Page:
And then in that moment of saying those words out loud, “they prostrated themselves and did him homage,” I found myself unexpectedly in tears.  There was something beautiful that stirred in my soul without being aware of it.  In an instant the Lord shared with me something beautiful about the visit of the magi.  He showed me that before offering their gifts, the magi in fact offered a more precious gift – the gift of themselves, in the form of adoration.  Consider how far the magi traveled to participate in Eucharistic Adoration!  And furthermore, the Lord pointed out to me that He is pleased when we offer him our gifts and talents, but what He first wants us to give Him is our very selves.  As Blessed John Paul II so often reminded us: “Man cannot find himself except through a sincere gift of self.”  How blessed are we, that Our Lord Jesus Christ has given us the gift of Himself, in both Word and Sacrament!  
So for those of you, whose hearts may be stirred at the prospect of growing in your knowledge of the Gospel, consider if the Lord is inviting you to take up a similar challenge.  If we have the time each day to check social media, news, and yes, even blogs again and again and again -  we certainly have the time and space to devote ourselves to being truly and deeply familiar with the Word of God.  And then we will be able to experience more fully what St. Paul assures us: “the Word is near you, on your lips and in your heart.” 


Russ Stutler said...

Back in my Protestant days, memorization was the norm, and most people I knew had chunks of the King James Bible committed to memory. Then as various new translations became popular, many of us tried to re-memorize the old verses in the new translations. Then those new translations were updated and we found that parts of our newly memorized passages were no longer published. I wish we had a translation of the Bible that we could rely on to be in print and used by everyone in Church at least for the duration of our life time! Maybe Bible memorization would be more popular again.

Timothy said...


Thank you for your comment. I think you bring up an excellent point. With so many updates and revisions, where is one to turn for a standard Bible translation. My guess would be to select one like the RSV or NRSV.

Jason Engel said...

I doubt there could ever be ONE unifying Bible translation in English that all English speakers can accept if not love. Instead of worrying about the latest popular translation, stick with the one that speaks to YOU.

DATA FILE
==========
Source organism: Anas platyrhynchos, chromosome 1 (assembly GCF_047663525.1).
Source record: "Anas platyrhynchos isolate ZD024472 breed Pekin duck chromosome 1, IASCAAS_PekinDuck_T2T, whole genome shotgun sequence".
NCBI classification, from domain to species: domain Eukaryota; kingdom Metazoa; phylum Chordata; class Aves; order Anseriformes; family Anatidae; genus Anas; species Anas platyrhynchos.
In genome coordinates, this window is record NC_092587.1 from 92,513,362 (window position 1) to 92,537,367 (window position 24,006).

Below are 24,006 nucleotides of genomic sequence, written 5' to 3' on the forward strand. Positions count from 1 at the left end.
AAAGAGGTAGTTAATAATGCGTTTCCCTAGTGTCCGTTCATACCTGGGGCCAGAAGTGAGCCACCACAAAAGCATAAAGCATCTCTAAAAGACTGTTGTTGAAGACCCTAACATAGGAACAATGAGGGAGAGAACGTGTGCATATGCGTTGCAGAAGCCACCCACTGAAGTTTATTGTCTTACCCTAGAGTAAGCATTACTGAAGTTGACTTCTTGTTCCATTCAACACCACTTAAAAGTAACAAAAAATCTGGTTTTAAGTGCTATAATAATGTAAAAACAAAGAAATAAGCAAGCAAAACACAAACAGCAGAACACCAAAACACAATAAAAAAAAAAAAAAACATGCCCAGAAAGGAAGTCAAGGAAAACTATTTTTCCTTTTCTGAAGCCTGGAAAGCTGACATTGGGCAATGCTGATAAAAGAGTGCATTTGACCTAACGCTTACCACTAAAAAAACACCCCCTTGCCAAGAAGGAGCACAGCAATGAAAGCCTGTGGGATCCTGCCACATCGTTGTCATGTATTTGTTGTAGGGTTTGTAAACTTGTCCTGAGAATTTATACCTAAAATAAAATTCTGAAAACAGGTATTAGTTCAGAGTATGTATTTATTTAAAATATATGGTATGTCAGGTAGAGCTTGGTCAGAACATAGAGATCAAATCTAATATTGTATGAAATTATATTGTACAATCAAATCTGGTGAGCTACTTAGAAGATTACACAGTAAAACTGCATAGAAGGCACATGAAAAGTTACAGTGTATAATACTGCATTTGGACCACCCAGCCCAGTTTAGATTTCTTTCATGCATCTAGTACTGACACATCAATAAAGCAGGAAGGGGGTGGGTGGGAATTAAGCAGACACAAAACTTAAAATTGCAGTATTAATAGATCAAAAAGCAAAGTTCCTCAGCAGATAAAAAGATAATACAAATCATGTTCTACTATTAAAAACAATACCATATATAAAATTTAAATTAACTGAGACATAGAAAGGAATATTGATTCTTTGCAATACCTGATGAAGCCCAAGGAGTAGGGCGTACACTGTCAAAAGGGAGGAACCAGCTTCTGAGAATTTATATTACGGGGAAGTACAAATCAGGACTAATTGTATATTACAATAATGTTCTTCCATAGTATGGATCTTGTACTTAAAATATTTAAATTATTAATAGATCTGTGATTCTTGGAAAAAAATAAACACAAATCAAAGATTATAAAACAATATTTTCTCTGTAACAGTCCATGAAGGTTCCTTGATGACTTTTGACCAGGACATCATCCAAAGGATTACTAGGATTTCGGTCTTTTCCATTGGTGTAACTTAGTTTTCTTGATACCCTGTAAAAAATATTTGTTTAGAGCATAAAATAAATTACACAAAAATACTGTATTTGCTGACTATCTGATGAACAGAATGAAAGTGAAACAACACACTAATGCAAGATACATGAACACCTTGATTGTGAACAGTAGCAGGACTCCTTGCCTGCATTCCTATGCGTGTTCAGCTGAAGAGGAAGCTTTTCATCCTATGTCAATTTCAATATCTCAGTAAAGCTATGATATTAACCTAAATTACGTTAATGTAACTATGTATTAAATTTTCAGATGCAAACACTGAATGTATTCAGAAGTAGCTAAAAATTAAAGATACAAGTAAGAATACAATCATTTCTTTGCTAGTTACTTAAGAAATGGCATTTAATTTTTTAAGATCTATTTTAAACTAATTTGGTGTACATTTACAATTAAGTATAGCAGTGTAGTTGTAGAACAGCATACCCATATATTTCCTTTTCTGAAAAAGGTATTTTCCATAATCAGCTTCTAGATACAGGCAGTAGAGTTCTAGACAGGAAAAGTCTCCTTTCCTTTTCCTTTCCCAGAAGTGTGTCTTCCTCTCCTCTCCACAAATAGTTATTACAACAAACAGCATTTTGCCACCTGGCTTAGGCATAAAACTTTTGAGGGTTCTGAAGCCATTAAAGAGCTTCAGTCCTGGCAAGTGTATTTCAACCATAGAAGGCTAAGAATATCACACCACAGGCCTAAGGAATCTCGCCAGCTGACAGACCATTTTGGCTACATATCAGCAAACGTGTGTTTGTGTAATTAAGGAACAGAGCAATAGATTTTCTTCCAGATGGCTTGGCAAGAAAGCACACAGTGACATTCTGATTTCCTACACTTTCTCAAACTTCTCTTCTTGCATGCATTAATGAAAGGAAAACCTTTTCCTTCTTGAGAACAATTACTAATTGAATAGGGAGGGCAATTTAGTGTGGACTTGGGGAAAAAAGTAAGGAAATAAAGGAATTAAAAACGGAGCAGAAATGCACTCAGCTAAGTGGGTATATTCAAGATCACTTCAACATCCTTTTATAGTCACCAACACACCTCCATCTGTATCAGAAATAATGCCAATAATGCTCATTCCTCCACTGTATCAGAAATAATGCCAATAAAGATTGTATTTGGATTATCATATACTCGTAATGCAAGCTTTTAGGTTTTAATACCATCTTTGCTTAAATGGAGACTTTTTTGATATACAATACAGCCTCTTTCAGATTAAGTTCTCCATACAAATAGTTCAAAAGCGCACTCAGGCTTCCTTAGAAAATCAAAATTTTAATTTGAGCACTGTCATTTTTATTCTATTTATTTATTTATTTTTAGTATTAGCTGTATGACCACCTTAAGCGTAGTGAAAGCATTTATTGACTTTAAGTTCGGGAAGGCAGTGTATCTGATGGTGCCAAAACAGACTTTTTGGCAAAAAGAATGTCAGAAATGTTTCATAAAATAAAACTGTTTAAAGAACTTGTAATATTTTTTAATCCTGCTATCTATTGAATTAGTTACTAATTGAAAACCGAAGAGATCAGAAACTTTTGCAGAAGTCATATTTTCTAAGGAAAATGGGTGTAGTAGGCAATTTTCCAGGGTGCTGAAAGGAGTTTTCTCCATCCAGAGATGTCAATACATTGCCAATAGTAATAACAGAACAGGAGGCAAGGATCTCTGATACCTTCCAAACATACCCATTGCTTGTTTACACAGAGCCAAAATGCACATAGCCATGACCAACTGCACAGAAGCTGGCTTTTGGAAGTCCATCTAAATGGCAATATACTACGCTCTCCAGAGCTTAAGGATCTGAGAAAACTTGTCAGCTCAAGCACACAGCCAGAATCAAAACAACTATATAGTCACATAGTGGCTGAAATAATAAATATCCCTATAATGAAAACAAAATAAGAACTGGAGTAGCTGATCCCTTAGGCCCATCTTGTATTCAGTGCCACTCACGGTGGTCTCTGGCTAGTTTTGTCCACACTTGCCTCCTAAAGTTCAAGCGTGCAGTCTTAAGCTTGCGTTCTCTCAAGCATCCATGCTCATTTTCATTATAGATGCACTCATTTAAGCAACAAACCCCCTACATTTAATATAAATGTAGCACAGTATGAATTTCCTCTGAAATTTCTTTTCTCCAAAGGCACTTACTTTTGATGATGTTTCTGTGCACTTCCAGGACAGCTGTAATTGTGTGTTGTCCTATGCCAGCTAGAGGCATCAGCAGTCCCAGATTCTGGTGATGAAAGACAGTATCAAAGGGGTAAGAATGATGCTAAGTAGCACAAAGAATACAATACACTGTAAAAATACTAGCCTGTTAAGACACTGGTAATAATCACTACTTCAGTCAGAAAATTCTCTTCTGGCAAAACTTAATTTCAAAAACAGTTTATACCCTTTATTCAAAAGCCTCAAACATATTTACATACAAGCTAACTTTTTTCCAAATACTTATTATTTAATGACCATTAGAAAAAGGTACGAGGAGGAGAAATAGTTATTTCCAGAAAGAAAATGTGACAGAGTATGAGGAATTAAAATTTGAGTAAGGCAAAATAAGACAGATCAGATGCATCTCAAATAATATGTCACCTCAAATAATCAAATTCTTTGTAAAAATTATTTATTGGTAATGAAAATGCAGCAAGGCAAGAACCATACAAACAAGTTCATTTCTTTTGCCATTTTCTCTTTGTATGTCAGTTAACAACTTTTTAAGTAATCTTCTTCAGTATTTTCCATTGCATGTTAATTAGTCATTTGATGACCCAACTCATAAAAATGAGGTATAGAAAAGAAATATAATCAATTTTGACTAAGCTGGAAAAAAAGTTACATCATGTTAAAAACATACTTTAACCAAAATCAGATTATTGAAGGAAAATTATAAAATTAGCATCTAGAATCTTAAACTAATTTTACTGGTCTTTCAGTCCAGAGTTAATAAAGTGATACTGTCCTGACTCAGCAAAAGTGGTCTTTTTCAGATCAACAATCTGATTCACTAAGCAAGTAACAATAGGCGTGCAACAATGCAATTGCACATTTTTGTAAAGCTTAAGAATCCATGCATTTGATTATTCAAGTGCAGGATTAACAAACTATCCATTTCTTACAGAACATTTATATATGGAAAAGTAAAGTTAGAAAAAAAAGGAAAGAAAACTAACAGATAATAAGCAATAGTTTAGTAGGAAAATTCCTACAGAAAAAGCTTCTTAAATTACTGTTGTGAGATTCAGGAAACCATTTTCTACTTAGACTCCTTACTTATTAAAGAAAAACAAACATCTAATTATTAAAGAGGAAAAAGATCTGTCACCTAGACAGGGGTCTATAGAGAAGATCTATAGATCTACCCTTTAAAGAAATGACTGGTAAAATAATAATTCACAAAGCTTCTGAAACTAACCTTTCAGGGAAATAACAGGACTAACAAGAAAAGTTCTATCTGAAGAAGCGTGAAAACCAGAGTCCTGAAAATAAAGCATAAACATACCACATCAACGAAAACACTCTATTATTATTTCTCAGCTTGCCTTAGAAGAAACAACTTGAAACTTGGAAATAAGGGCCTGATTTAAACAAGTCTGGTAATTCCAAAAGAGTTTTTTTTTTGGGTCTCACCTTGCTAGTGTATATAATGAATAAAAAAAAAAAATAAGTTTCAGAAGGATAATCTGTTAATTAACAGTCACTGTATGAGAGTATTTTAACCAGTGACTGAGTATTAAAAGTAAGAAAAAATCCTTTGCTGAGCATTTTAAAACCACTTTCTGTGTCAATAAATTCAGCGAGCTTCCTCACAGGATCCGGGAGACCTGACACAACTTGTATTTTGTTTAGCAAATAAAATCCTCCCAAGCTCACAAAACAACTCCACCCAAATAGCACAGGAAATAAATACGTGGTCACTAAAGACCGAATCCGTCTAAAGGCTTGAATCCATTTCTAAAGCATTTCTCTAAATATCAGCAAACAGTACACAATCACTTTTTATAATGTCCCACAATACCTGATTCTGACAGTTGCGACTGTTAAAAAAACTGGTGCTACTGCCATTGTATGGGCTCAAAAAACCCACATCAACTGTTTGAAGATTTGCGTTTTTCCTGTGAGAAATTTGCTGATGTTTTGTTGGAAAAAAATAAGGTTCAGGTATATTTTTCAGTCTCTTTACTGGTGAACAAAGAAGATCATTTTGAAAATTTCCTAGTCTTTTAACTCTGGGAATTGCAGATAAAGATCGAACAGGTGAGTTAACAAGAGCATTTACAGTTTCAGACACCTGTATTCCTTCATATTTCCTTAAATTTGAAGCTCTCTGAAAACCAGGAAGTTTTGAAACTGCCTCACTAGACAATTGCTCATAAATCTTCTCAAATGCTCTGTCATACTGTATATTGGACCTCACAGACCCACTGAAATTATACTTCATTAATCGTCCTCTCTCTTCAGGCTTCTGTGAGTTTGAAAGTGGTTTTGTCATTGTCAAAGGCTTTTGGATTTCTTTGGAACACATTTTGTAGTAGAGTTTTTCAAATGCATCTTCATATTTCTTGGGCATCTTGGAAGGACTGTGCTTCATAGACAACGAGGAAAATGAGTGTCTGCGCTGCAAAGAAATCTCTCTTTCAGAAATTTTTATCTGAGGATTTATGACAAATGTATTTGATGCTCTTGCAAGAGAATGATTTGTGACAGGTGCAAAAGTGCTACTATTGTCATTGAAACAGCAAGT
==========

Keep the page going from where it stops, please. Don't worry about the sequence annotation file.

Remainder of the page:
I have no ability to memorize anything. I can commit entire chapters to memory for a day or two, sometimes three, but never more than that, it always vanishes from my mind if I try to keep something longer than that. So I really respect anyone's ability to retain a lengthy passage permanently.

Russ Stutler said...

Retaining permanently is the real challenge.

In my "young Turk" Protestant days I memorized over 500 Bible verses plus the entire first letter of St. John.

I reviewed these systematically and kept them in my brain for a number of years, but life got busier and the review system ended, and now I might be able to quote less than a dozen of those verses.

I could revive the system (I still have all those little handwritten cards), but those memory verses were all from the 1970's New American Standard Bible (before they updated that version in 1995) and I feel funny about devoting so much energy to re-claiming memory verses from a no-longer-published Protestant Bible!

I bet there are lots of folks in the same predicament, especially Protestant converts.

Christy Harrill said...

I love using Scripture Typer to keep verses current. Just wish there was a similar website with the full Catholic Bible. I'm reading through the Bible and Catechism and creating a Bible outline by assigning a verse or two per Old Testament story. I've found that just typing one verse can bring to mind an entire passage and allow me to reflect on it deeper.